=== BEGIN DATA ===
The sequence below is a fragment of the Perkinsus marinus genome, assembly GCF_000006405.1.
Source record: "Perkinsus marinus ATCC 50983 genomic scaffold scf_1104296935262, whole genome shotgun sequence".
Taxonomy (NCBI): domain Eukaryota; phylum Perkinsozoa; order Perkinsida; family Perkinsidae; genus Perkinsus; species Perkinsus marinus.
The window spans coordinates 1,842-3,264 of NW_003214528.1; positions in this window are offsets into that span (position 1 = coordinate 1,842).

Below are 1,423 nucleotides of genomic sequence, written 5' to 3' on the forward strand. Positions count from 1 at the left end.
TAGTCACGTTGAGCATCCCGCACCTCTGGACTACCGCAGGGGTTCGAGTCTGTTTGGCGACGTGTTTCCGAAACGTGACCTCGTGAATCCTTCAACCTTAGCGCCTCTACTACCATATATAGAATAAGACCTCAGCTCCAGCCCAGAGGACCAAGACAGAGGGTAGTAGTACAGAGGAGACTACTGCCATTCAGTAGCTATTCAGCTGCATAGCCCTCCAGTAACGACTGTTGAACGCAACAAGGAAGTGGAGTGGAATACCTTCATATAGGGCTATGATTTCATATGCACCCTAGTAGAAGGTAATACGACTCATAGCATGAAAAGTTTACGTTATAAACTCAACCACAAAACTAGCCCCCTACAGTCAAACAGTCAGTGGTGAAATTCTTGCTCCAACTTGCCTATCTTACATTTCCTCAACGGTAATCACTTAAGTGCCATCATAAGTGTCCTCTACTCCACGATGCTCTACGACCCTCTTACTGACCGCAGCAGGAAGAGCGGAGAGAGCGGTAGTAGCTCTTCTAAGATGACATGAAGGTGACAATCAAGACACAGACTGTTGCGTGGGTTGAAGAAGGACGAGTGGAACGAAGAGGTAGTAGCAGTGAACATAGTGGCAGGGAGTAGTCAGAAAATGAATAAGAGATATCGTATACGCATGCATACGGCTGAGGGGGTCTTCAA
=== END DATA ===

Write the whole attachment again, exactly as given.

The sequence below is a fragment of the Perkinsus marinus genome, assembly GCF_000006405.1.
Source record: "Perkinsus marinus ATCC 50983 genomic scaffold scf_1104296935262, whole genome shotgun sequence".
Taxonomy (NCBI): domain Eukaryota; phylum Perkinsozoa; order Perkinsida; family Perkinsidae; genus Perkinsus; species Perkinsus marinus.
The window spans coordinates 1,842-3,264 of NW_003214528.1; positions in this window are offsets into that span (position 1 = coordinate 1,842).

Below are 1,423 nucleotides of genomic sequence, written 5' to 3' on the forward strand. Positions count from 1 at the left end.
TAGTCACGTTGAGCATCCCGCACCTCTGGACTACCGCAGGGGTTCGAGTCTGTTTGGCGACGTGTTTCCGAAACGTGACCTCGTGAATCCTTCAACCTTAGCGCCTCTACTACCATATATAGAATAAGACCTCAGCTCCAGCCCAGAGGACCAAGACAGAGGGTAGTAGTACAGAGGAGACTACTGCCATTCAGTAGCTATTCAGCTGCATAGCCCTCCAGTAACGACTGTTGAACGCAACAAGGAAGTGGAGTGGAATACCTTCATATAGGGCTATGATTTCATATGCACCCTAGTAGAAGGTAATACGACTCATAGCATGAAAAGTTTACGTTATAAACTCAACCACAAAACTAGCCCCCTACAGTCAAACAGTCAGTGGTGAAATTCTTGCTCCAACTTGCCTATCTTACATTTCCTCAACGGTAATCACTTAAGTGCCATCATAAGTGTCCTCTACTCCACGATGCTCTACGACCCTCTTACTGACCGCAGCAGGAAGAGCGGAGAGAGCGGTAGTAGCTCTTCTAAGATGACATGAAGGTGACAATCAAGACACAGACTGTTGCGTGGGTTGAAGAAGGACGAGTGGAACGAAGAGGTAGTAGCAGTGAACATAGTGGCAGGGAGTAGTCAGAAAATGAATAAGAGATATCGTATACGCATGCATACGGCTGAGGGGGTCTTCAA